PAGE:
Meanwhile, it is common for Japanese companies to continue producing products in China that are destined for that market. Separating production bases for the Chinese market from others is becoming more widespread.

Prompting the change is a growing view that tensions between the U.S. and China are unlikely to ease anytime soon.

In response to a survey question over the length of the dispute, 51.3% of respondents said it was likely to last for a long period (over 10 years), compared with 25.8% who said it would last in the medium term (about five years) and 10.8% who estimated a short-term disruption (one to three years).

The respondents were also asked about China's technological capabilities and industrial competitiveness. To a question comparing the competitiveness of Japanese and Chinese manufacturers, 52.2% said Japanese manufacturers would lag behind Chinese counterparts in 10 years, exceeding those predicting the opposite (39.9%).

To a question about the roles of Hong Kong and Taiwan, which Japanese companies have long used as entry points to mainland China, many respondents said these Chinese territories would likely become less attractive to Japanese companies.

Those who said Hong Kong would become less attractive as a financial and trade center in the future accounted for 36.2% of respondents, the biggest group. The city has been plagued for months by massive anti-Beijing protests.

Similarly, 31.5% said it would be more difficult for Japanese companies to cooperate with Taiwan on the Chinese business front, as they believe Taiwan is becoming more independent. Although both Hong Kong and Taiwan have long been strong partners with Japan, the survey respondents were not yet able to decide how close their business relations should be going forward.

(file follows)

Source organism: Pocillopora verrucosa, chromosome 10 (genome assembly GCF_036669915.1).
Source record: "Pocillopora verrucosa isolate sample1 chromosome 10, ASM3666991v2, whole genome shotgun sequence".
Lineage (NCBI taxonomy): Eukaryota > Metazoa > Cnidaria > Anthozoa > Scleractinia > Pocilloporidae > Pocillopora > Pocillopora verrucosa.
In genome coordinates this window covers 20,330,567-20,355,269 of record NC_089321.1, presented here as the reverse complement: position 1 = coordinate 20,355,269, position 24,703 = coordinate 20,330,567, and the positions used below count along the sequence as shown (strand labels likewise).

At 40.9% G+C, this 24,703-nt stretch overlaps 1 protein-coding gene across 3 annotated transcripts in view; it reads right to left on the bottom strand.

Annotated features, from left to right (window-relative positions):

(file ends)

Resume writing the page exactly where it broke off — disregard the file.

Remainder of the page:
The prolonged trade dispute between the U.S. and China is prompting Japanese companies to separate production bases aimed at the Chinese market from others.   © Reuters

China has developed its local industries on the back of robust domestic demand and expanded global market share in smartphones, mobile communication infrastructures such as base stations and home electronics. Chinese companies have already beaten Japan in many areas of manufacturing that used to be Japan's forte. For example, China's Contemporary Amperex Technology (CATL) is now the world's largest electric vehicle battery maker.

Thanks to abundant labor, China became "the world's factory" but soaring labor costs prompted it to make its industries more sophisticated. In 2015, the Chinese government unveiled the "Made in China 2025" industrial modernization strategy centering on the development of high-tech businesses. Beijing aims to boost the country's self-sufficiency in semiconductor technology to 40% in 2020.

The U.S. imposed an export ban to prevent American companies from selling to Chinese tech group Huawei Technologies. Some survey respondents believe the ban will deal a heavy blow to "Made in China 2025" but those who said China would be able to make sufficient achievements or make achievements in a number of fields amounted to 48.3%.

As for other challenges facing the Chinese economy, 44.8% of the respondents cited "the possibility of an abrupt economic slowdown" and 48.6% saw a possibility of the property bubble bursting.